Not that many years ago, we were using tables for layout in our designs.This was the best option we had for forcing elements to be in specific positions on the page. Of course, now we wouldn’t dream of using tables for layout in our designs. Tables are terrible and we chastise ourselves for even thinking they were good … right? *tongue firmly planted in cheek*
Seriously, nowadays we use tables for their original purpose – displaying tabular data. Situations where we have tabular data with rows and columns and data. Tables are easy to read and give us a lot of flexibility to show large amounts of data in a way that conserves real estate.
In recent times, our audiences have got up from their desktop computers and are now much more mobile. This means that we can’t count on the fact that a person browsing our site has the luxury of a large screen to see our 20 column by 100 row table. If a person is browsing our site on a phone, that 20 column table is either too small to read intelligibly or scrolls horizontally off the screen. Neither of these options are particularly attractive.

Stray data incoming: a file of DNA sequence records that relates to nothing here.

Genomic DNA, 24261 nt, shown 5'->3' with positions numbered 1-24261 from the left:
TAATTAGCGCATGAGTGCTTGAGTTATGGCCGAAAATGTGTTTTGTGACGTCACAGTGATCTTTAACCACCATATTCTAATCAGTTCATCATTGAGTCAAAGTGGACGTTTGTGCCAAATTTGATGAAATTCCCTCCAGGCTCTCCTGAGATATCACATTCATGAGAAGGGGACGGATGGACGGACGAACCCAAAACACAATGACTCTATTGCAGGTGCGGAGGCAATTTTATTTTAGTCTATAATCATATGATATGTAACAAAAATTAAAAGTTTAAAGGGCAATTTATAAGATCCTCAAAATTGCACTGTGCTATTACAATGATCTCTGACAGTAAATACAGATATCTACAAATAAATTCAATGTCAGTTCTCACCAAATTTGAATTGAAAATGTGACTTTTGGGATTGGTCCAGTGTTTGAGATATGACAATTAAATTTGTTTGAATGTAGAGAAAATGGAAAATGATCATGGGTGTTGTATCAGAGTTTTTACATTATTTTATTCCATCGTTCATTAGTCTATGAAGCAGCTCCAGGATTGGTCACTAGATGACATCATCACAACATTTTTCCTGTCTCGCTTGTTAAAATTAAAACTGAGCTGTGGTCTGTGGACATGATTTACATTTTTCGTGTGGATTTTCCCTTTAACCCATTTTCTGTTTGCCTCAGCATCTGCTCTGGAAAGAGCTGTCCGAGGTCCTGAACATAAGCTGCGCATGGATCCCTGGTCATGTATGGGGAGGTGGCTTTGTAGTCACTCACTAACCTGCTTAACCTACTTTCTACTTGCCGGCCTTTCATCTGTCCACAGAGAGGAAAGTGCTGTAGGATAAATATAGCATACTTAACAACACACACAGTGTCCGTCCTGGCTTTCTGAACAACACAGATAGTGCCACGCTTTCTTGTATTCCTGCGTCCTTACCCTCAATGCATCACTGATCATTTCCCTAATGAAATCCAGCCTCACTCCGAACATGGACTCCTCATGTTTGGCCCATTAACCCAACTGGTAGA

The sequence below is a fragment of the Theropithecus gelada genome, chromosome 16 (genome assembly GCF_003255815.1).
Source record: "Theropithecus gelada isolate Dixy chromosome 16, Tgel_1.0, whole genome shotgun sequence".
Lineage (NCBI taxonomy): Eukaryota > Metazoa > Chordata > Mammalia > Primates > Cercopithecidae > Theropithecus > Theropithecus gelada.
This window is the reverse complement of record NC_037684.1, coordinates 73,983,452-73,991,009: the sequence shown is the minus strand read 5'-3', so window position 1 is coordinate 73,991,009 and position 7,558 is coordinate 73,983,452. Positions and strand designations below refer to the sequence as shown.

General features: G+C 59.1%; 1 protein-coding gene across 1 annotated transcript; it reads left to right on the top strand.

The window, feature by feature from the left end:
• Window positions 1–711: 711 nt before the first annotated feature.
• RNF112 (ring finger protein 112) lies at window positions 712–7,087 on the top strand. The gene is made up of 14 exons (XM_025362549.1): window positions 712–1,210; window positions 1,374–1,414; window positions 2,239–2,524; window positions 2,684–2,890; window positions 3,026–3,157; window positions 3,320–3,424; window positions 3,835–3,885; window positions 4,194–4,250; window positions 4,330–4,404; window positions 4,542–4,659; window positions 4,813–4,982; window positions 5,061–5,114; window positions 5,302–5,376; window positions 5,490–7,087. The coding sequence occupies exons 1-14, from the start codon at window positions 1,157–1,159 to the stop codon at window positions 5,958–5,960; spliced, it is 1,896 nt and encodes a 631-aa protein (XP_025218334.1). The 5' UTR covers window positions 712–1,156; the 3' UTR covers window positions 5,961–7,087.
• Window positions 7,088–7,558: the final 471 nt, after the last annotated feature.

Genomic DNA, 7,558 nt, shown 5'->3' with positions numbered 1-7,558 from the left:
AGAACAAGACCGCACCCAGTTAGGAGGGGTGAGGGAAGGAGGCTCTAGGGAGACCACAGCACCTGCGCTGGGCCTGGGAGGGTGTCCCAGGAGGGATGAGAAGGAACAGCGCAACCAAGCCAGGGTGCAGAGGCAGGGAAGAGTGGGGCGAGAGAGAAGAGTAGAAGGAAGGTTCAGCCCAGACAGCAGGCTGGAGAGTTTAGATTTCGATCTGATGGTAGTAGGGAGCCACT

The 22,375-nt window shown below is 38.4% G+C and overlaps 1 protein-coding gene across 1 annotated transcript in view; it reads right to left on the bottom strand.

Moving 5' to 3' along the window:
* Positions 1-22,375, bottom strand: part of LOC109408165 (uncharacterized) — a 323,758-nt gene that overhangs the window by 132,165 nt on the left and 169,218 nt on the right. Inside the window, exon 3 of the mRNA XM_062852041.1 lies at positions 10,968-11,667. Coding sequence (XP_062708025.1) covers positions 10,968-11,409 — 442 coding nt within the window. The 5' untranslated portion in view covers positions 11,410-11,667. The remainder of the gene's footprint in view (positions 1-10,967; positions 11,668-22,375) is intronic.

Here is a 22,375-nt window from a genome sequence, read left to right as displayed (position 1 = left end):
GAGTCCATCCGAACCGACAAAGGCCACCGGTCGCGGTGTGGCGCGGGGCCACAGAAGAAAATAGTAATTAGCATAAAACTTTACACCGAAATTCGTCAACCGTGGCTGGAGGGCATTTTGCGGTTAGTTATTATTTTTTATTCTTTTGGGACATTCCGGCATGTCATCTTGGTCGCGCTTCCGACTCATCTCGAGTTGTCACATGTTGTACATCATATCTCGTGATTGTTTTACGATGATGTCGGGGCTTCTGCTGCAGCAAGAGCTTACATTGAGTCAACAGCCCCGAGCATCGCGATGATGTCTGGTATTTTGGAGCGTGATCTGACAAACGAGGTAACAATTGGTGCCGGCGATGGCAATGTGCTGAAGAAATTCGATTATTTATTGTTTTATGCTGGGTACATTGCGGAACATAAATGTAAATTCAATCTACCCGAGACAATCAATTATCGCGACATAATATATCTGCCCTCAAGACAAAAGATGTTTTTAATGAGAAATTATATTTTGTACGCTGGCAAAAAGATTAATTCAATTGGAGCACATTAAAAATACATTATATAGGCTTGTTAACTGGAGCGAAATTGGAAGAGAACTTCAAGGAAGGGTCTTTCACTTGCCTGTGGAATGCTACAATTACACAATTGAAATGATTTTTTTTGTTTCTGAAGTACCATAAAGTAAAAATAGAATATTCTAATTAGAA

So, what do we do with tables when the real estate available is small? This is where the term Responsive Tables comes in.
The issue that we want to workaround is that table cells are block elements. That is, the default layout attribute of these elements is block which equates to
display: block. This becomes an issue when the viewport gets small (eg phone or handheld device) and there is not enough room to show all table columns across the page. There are a number of options like:
Chris Coyier from CSS Tricks has a great article on this. Essentially, he is saying that we need to make tables NOT behave like a table at certain viewport sizes. It’s a great read, so take the time to have a look.
Til next time …